Queering the History Curriculum

Published on November 9, 2021

Andrea Prajerova

This is the first in a two-part blog series in which I reflect on queering the Canadian history curriculum. Below, in Part 1, I contextualize the incorporation of queer history in Canadian history and argue that queering the history curriculum across levels of teaching is a must.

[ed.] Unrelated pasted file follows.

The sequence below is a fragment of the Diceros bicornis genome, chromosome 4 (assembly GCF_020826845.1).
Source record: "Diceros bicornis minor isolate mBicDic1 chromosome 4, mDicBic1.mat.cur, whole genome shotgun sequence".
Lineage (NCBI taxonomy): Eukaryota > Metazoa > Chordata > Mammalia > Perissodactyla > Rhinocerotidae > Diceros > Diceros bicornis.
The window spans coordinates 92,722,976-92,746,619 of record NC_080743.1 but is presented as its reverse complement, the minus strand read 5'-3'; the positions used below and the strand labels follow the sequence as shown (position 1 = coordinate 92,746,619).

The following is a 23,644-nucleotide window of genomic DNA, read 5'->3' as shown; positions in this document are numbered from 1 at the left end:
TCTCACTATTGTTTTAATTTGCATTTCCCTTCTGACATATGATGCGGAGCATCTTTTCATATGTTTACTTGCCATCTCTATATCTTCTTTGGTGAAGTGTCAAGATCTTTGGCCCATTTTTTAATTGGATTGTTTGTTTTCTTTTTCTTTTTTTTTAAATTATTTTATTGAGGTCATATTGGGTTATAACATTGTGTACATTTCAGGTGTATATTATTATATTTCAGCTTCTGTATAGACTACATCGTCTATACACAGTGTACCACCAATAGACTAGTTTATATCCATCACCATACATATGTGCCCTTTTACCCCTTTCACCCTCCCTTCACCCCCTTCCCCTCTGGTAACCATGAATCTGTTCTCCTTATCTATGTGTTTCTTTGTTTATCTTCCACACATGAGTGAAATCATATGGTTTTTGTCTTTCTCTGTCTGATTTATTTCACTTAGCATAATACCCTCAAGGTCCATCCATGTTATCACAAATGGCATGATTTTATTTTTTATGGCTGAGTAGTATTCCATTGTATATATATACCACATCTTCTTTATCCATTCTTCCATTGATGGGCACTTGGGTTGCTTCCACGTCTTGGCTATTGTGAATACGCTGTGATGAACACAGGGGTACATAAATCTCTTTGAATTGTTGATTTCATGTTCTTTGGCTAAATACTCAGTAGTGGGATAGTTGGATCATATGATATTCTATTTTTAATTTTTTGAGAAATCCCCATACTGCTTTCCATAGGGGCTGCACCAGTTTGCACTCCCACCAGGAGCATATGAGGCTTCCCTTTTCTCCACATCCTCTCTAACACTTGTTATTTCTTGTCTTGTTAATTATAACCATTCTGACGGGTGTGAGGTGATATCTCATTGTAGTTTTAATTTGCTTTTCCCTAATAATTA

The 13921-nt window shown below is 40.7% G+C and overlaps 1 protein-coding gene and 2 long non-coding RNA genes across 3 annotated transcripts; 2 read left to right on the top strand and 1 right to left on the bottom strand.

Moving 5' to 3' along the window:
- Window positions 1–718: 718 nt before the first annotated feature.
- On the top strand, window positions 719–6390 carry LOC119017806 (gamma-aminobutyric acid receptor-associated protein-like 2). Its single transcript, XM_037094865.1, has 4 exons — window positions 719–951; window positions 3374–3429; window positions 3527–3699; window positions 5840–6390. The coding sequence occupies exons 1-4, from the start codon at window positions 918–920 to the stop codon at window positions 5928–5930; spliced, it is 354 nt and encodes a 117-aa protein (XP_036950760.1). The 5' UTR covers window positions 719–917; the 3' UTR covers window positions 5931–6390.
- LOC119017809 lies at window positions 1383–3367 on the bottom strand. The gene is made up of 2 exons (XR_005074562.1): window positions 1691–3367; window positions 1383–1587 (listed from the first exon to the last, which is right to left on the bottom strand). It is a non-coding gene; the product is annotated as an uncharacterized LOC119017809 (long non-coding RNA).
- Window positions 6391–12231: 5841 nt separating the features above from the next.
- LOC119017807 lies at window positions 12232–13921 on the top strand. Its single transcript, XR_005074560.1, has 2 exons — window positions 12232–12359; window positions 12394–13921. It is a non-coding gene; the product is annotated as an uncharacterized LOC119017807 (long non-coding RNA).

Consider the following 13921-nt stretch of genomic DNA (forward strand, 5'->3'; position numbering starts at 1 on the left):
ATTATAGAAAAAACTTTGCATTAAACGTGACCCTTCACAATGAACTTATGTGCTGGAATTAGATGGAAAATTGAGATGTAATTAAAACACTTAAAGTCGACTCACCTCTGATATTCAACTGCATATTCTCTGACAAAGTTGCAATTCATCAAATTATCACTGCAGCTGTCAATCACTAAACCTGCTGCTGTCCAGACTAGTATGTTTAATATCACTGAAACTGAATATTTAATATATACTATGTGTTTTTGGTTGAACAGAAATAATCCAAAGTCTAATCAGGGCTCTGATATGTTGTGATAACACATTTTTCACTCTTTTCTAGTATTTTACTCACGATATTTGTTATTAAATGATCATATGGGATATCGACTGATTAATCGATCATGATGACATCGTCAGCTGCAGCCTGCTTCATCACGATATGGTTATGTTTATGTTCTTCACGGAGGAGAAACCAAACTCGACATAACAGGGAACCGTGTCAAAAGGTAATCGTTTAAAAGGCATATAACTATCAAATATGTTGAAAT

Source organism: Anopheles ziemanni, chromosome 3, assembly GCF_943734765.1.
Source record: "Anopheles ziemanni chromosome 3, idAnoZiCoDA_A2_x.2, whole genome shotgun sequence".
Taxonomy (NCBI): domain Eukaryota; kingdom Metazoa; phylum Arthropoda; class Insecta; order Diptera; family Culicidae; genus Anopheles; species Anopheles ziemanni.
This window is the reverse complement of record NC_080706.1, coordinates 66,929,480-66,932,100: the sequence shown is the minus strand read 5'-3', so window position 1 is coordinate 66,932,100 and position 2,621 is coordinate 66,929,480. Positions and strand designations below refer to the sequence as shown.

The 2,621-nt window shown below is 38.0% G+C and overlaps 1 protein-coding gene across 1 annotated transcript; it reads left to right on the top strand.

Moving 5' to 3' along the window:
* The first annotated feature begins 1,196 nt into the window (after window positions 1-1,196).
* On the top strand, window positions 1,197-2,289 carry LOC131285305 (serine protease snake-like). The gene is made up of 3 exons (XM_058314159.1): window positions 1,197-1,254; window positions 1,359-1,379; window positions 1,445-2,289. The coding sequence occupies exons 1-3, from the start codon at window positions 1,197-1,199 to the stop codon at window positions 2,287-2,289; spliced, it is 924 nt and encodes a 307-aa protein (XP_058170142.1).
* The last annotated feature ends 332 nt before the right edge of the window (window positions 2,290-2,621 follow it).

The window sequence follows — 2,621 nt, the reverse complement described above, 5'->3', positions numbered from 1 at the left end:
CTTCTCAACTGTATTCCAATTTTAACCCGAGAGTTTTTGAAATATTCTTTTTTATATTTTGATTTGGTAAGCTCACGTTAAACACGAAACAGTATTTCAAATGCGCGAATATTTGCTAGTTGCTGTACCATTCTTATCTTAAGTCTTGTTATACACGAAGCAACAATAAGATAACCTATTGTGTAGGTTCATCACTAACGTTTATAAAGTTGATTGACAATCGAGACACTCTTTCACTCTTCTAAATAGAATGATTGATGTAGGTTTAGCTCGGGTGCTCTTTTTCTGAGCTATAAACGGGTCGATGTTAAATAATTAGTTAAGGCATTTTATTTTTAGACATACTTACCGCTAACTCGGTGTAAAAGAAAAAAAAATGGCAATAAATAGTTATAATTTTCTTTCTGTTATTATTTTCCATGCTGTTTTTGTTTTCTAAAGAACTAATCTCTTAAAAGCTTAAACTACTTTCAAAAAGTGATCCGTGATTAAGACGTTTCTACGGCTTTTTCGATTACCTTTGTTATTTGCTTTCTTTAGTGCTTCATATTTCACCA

The stories we tell each other matter. And particularly history education has a major role in circulating the master narratives pertinent to nations and their heritage.[1] Narratives help us understand how the past influences the present and the possibilities of our collective and individual futures. It was not until university that I learned about how different women left their mark on history or even heard a mention in my high school classes about the accomplishments of gender and sexually diverse people. Did these individuals and groups really exist in the past? Or have they always played a minor role (and hence almost no mention!), and are doomed to be pushed to the margins of our collective amnesia? White European colonization, the ubiquitous and long-lasting project in the history of humankind,[2] was framed by my white history teachers as a curious exploration of distant lands. In their accounts, these remote lands welcomed new inhabitants with an opportunity to build and start anew. There was a silence regarding the presence of those who had always been there and the violence that accompanied this insatiable desire for wealth. The concept Terra Nullius rebuked in numerous works by Cree artist Kent Monkman critiques the idea of an empty land seized by Europeans (mainly white Christian men) with no consequences. The idea of “nobody’s land” led European settlers to impose their own (hetero)sexual fantasies and fears on the First peoples’ communities. As much as being attracted, they found the spectrum of sexualities and genders encountered during the first encounters with Indigenous Peoples abominable and in need of regulation.[3]